Monday, September 28, 2009
The second year of the successful University of West Georgia IMPACT program is set to begin this weekend on Friday, Oct. 2, and Saturday, Oct. 3, with a science demonstration at the Technology-enhanced Learning Center, room 1305.
Improving Motivation, Performance, and Attitudes of Children and Teachers or IMPACT is a grant-funded program that helps children and educators get excited about math and science by hands-on learning that encourages creative thinking and problem solving skills.
Mad Georgia Tech Scientist Dr. A will kick off IMPACT Year 2 from 7 to 8:30 p.m. on Friday with a demonstration of his Sensational Science. He will show off his science prowess with the properties of super cool cryogenics, which is liquid nitrogen that measures a negative 321 degrees, the hot fire tornado, the bang of the Binaca cannon, Newton's Laws and other exciting experiments.
The 90-minute program continues for two more performances on Saturday at 10 a.m. and 1:30 p.m. Registration is ongoing and costs $1 for children and $2 for adults. Arriving 15 minutes early is recommended. To register and for more information on IMPACT and the weekend presentations, go to https://uwgagenda.westga.edu/impact101.html.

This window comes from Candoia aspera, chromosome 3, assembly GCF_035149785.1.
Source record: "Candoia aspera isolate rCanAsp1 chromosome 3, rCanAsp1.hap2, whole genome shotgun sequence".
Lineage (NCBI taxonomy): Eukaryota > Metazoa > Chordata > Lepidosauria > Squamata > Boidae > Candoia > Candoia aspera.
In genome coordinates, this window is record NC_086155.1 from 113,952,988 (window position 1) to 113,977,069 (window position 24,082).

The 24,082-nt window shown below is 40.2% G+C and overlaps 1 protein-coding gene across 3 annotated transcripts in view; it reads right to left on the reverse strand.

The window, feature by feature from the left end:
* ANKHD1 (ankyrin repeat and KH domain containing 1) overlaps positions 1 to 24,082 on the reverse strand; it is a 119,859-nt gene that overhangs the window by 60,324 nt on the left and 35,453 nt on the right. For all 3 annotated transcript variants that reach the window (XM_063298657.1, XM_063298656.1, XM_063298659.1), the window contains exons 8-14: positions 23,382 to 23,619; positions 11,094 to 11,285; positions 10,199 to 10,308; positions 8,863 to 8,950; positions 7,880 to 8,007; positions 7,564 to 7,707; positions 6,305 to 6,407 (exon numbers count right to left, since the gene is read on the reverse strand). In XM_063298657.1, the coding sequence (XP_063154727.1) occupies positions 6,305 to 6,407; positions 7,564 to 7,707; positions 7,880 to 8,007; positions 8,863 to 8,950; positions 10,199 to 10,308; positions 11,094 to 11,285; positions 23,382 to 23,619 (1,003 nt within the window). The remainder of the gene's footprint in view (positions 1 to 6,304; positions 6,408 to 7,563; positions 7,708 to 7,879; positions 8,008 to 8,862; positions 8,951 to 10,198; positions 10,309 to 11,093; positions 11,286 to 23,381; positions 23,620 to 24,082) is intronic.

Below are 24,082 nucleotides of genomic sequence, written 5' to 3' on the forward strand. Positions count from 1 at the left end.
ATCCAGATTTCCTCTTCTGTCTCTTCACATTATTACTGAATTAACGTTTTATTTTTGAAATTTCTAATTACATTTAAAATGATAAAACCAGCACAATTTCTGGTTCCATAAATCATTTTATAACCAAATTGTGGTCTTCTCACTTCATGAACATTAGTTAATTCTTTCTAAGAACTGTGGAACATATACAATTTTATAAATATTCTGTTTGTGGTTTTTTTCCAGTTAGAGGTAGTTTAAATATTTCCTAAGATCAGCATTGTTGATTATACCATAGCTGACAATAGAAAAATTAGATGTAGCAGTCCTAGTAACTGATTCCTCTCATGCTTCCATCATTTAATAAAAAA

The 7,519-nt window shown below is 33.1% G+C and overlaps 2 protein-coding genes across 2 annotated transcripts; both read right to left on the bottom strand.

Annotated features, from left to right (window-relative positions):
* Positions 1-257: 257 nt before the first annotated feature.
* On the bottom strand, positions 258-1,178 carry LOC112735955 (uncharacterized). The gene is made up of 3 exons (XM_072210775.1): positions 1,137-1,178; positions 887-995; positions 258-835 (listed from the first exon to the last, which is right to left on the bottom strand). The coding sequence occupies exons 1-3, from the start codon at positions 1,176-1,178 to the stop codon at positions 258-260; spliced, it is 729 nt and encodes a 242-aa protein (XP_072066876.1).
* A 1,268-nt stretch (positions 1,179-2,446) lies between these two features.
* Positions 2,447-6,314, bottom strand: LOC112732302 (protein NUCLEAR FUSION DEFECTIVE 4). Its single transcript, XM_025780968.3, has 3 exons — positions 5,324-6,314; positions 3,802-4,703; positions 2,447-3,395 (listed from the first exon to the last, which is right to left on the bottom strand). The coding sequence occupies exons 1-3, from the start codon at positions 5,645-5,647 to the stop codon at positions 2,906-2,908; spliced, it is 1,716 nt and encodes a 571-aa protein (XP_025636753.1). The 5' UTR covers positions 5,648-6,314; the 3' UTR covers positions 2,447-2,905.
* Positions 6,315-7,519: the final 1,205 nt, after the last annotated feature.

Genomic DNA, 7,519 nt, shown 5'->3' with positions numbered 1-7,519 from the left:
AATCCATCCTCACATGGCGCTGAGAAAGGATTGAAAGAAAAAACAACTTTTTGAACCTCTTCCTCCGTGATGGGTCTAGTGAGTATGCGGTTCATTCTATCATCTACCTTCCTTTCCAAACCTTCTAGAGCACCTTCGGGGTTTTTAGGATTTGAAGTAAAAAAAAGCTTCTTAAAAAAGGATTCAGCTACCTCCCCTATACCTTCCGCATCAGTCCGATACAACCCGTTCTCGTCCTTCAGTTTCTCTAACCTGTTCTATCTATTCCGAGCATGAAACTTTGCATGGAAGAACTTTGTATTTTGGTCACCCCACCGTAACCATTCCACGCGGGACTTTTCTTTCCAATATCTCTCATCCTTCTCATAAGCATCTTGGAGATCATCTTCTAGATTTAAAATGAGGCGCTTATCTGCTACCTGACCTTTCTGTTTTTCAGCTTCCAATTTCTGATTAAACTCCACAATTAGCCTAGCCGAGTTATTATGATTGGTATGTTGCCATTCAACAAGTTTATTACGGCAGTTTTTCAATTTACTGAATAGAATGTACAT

IMPACT Year 2 will also host Saturday camps.
This year, Saturday Science and Math Camps for K-8 students will be hosted from Oct. 31 through April and finish with an awards ceremony in May. The camps offer a wide range of fun and educational courses in science, technology, engineering and mathematics to children and educators for a registration fee of $5.
All sessions will be led by knowledgeable university scientists, experienced science educators and passionate students who are committed to enhancing teaching and learning of science and mathematics in the West Georgia region. To view the camp schedule, go to https://uwgagenda.westga.edu/impact101.html.
In 2008, the Alice Huffard Richards Fund granted $100,000 for one year for the IMPACT program. At the end of the first year, an evaluation determined that the program successfully met its goals and was renewed for a two-year cycle at $100,000 per year for a possible funding of up to $300,000. The grant is administered through the Community Foundation of West Georgia.
UWG Professors Sharmistha Basu Dutt, associate professor of chemistry and director of Engineering Studies, and Gail Marshall, assistant professor of curriculum and instruction, are coordinators of the grant program.